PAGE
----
While I agree with most of what you've said and would like to agree with the rest, I have to say that backwards compatibility has been a nightmare. This is not because the language hasn't been generally backwards compatible, but because of the internals and install.
When you upgrade Python on a Red Hat Linux box, everything may stop working. It turns out that the 'python' in the path is now /usr/lib/python2.2 (or whatever) which doesn't have the same site-packages. Fine, try to find the same packages and re-install them. Oops, half of them aren't recompiled for 2.2/2.3, etc. Recompile? You can copy the packages to the new site-packages directory, but then you get warnings (must go turn those off *in the code?!* or in another site.py!) and sometimes crashes.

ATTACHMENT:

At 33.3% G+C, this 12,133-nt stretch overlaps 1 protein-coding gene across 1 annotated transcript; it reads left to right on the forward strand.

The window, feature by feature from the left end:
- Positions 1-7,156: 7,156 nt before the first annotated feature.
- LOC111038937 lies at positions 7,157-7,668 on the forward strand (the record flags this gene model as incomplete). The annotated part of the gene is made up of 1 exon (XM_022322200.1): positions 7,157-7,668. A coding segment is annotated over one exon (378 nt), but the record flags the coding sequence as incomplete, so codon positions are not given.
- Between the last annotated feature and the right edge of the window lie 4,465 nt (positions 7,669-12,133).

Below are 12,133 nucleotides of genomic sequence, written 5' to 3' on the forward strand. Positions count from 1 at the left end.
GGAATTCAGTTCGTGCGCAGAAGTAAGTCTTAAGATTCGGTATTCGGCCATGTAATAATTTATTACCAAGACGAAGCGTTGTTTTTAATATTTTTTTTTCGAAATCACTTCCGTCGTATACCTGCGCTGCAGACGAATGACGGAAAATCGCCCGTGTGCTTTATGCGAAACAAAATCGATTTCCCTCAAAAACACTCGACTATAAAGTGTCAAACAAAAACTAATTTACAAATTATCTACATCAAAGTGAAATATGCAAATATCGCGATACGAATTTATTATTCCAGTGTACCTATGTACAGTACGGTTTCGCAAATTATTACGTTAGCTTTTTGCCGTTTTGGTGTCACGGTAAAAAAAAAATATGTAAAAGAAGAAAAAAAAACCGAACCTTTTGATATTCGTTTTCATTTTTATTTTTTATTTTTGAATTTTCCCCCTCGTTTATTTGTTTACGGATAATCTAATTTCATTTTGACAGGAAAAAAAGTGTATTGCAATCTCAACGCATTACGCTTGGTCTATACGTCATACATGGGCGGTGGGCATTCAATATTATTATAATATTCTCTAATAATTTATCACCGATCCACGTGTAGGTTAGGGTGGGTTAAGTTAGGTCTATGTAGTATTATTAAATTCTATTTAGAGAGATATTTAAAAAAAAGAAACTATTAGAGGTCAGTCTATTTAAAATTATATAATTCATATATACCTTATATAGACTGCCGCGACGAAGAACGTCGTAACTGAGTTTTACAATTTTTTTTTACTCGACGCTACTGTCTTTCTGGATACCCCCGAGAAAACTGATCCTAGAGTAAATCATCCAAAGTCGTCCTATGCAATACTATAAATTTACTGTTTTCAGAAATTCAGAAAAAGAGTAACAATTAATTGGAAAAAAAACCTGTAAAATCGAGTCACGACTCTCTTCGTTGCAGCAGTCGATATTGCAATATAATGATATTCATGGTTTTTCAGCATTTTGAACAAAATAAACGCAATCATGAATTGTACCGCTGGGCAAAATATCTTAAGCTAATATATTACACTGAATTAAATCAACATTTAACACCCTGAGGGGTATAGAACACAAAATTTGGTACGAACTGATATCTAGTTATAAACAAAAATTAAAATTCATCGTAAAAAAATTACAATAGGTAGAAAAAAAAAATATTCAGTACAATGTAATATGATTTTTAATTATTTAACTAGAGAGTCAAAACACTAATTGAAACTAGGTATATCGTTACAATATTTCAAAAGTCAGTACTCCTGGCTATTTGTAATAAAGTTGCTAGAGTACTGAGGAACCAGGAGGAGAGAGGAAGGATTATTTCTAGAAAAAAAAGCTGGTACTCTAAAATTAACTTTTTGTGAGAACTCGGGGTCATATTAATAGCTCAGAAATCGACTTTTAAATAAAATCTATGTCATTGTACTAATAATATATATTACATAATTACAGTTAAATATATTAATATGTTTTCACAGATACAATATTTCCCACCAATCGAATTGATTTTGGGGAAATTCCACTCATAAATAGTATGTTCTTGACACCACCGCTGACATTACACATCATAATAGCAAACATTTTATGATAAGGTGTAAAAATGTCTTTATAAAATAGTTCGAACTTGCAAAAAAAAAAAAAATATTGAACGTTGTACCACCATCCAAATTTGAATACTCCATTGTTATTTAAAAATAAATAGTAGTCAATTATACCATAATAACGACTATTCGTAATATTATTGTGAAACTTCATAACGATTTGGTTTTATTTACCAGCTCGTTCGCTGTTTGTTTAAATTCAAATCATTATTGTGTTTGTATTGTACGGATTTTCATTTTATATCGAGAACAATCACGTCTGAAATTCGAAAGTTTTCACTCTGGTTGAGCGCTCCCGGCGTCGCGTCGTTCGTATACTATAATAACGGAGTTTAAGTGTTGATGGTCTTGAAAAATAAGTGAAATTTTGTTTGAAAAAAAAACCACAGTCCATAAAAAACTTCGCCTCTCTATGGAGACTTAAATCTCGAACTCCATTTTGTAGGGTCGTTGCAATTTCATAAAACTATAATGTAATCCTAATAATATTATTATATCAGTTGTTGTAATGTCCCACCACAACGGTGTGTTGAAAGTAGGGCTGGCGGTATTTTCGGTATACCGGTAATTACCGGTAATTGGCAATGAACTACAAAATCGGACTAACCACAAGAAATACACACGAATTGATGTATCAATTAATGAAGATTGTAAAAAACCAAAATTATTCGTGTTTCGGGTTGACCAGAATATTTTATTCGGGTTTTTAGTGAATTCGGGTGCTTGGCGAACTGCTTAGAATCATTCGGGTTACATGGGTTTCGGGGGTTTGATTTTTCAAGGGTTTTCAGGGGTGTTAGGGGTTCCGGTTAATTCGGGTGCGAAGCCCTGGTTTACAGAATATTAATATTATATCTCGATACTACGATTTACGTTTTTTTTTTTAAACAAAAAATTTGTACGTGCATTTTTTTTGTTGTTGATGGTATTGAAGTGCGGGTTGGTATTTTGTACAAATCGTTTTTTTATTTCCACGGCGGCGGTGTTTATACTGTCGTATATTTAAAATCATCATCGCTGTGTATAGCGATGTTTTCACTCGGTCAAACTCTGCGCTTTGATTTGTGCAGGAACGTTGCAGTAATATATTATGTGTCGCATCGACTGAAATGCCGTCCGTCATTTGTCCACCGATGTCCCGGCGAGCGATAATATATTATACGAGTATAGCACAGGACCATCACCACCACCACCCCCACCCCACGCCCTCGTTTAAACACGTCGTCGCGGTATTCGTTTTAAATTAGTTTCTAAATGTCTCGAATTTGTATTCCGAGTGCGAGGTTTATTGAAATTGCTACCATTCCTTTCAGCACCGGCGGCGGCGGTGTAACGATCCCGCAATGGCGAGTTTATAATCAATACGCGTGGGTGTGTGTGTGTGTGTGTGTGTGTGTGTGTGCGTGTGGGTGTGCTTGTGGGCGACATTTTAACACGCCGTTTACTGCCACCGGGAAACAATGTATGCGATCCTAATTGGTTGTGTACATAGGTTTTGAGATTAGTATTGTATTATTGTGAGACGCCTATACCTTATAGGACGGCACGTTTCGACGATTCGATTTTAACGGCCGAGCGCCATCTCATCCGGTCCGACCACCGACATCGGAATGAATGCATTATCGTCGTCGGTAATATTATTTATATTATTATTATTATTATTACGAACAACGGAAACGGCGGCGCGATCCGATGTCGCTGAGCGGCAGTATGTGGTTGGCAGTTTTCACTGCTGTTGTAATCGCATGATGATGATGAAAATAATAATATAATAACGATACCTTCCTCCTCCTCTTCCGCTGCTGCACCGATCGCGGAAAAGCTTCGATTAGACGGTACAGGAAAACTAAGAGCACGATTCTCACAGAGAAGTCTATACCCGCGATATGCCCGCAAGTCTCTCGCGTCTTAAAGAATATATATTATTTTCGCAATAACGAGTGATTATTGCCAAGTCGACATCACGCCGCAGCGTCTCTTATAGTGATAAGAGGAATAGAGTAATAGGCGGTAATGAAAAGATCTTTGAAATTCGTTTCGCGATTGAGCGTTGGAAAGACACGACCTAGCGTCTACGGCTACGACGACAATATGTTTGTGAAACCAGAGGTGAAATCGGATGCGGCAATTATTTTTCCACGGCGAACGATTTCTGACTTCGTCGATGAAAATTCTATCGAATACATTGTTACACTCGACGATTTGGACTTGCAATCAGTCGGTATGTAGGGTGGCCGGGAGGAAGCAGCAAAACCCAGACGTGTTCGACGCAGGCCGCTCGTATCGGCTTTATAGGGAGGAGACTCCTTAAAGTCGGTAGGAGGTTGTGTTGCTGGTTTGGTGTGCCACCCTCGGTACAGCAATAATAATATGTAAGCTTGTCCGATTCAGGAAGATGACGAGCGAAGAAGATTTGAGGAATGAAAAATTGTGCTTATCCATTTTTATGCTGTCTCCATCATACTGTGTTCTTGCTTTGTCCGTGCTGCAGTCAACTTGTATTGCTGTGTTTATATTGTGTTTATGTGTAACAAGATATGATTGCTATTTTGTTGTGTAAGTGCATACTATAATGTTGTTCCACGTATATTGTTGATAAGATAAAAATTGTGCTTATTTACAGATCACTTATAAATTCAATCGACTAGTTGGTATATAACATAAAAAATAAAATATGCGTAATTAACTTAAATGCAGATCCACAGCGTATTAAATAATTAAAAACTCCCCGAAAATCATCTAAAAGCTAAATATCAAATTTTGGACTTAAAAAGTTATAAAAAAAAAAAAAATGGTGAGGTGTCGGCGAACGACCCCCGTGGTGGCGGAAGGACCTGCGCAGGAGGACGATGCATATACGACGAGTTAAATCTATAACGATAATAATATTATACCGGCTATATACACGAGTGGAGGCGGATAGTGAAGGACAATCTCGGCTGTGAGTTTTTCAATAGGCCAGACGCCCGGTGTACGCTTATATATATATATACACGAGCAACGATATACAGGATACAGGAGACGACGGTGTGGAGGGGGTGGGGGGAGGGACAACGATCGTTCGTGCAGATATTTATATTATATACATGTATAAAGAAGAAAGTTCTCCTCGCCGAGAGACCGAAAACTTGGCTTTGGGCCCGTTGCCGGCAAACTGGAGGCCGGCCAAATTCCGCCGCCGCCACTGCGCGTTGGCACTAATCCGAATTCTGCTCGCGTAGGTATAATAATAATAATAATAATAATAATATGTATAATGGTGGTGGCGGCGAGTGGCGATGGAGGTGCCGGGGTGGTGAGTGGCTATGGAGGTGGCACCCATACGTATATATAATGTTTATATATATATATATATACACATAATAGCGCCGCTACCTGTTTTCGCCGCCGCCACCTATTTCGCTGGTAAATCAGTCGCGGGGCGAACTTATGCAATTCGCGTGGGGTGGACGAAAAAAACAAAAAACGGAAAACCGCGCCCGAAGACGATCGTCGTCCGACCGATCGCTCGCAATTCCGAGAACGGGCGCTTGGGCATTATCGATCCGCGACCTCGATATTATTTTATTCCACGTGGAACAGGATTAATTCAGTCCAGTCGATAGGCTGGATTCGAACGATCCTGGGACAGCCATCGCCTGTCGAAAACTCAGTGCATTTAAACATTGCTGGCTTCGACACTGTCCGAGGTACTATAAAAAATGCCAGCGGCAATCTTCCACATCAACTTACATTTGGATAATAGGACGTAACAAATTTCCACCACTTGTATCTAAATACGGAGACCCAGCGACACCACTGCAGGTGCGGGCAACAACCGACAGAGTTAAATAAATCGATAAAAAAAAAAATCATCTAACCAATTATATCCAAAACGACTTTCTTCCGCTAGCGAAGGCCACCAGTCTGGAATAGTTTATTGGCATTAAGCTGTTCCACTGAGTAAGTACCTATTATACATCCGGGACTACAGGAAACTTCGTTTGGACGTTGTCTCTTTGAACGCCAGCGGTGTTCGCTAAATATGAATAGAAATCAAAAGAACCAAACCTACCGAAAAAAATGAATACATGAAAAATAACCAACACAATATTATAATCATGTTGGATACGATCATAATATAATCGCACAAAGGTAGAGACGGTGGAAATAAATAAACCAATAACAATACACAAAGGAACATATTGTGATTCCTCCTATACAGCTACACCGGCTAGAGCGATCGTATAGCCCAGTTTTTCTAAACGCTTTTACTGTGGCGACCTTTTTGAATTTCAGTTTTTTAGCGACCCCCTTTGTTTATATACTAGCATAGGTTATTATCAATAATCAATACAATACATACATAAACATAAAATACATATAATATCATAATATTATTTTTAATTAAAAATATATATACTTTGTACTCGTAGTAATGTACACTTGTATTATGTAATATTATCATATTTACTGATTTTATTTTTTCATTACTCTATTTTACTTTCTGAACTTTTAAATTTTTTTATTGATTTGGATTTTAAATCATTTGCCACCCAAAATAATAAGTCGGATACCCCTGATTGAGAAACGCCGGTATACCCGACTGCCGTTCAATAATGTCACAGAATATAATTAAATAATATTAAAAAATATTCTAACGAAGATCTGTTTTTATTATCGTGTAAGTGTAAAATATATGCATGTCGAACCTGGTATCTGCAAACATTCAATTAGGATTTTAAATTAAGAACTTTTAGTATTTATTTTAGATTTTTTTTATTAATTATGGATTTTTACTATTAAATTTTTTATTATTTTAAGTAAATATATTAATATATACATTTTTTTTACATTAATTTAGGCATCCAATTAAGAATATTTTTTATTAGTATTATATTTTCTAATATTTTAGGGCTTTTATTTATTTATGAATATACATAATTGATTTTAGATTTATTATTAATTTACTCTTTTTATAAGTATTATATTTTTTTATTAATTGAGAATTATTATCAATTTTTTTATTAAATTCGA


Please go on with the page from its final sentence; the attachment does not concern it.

The C interface is terrible. The old style/new style dichotimity is a nightmare. (Note to people starting a new language project: Make sure you plan for binary upgrades.)
We need a "final" binary format that will allow the C code to be upwards compatible, not forcing new versions to be backwards compatible. That's looking at the problem backwards.
Once that is accomplished, we need a *global* site package directory that all versions can use.
New versions should *replace* old versions, not co-exist. (Obviously co-existing should be supported, but the old version should be moved from the "default" install.)
I'm sure there's more -- this is off the top of my head.